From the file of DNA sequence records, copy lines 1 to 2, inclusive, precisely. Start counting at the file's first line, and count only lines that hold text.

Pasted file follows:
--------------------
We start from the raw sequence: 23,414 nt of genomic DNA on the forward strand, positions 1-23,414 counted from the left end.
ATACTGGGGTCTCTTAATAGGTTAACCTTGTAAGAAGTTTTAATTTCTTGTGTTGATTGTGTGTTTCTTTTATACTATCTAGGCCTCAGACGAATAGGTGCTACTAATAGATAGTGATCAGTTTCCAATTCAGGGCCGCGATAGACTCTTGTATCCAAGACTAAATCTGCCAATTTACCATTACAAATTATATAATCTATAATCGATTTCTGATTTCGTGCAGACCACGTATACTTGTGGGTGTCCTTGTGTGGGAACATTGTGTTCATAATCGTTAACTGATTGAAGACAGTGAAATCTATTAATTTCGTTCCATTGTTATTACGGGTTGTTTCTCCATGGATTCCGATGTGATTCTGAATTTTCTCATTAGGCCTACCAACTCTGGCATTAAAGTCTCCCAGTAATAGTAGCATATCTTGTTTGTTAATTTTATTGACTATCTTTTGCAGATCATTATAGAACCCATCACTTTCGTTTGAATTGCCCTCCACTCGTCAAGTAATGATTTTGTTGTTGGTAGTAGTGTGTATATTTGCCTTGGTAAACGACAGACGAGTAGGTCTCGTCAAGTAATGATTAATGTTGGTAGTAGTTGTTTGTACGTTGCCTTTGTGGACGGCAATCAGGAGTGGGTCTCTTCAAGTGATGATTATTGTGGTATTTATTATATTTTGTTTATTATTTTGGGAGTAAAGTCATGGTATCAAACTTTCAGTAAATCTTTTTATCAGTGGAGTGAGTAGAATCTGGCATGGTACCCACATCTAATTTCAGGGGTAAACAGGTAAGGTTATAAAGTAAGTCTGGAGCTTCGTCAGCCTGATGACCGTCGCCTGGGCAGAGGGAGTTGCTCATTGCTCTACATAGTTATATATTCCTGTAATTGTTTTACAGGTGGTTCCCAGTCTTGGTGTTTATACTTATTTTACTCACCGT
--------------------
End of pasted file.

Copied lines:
We start from the raw sequence: 23,414 nt of genomic DNA on the forward strand, positions 1-23,414 counted from the left end.
ATACTGGGGTCTCTTAATAGGTTAACCTTGTAAGAAGTTTTAATTTCTTGTGTTGATTGTGTGTTTCTTTTATACTATCTAGGCCTCAGACGAATAGGTGCTACTAATAGATAGTGATCAGTTTCCAATTCAGGGCCGCGATAGACTCTTGTATCCAAGACTAAATCTGCCAATTTACCATTACAAATTATATAATCTATAATCGATTTCTGATTTCGTGCAGACCACGTATACTTGTGGGTGTCCTTGTGTGGGAACATTGTGTTCATAATCGTTAACTGATTGAAGACAGTGAAATCTATTAATTTCGTTCCATTGTTATTACGGGTTGTTTCTCCATGGATTCCGATGTGATTCTGAATTTTCTCATTAGGCCTACCAACTCTGGCATTAAAGTCTCCCAGTAATAGTAGCATATCTTGTTTGTTAATTTTATTGACTATCTTTTGCAGATCATTATAGAACCCATCACTTTCGTTTGAATTGCCCTCCACTCGTCAAGTAATGATTTTGTTGTTGGTAGTAGTGTGTATATTTGCCTTGGTAAACGACAGACGAGTAGGTCTCGTCAAGTAATGATTAATGTTGGTAGTAGTTGTTTGTACGTTGCCTTTGTGGACGGCAATCAGGAGTGGGTCTCTTCAAGTGATGATTATTGTGGTATTTATTATATTTTGTTTATTATTTTGGGAGTAAAGTCATGGTATCAAACTTTCAGTAAATCTTTTTATCAGTGGAGTGAGTAGAATCTGGCATGGTACCCACATCTAATTTCAGGGGTAAACAGGTAAGGTTATAAAGTAAGTCTGGAGCTTCGTCAGCCTGATGACCGTCGCCTGGGCAGAGGGAGTTGCTCATTGCTCTACATAGTTATATATTCCTGTAATTGTTTTACAGGTGGTTCCCAGTCTTGGTGTTTATACTTATTTTACTCACCGT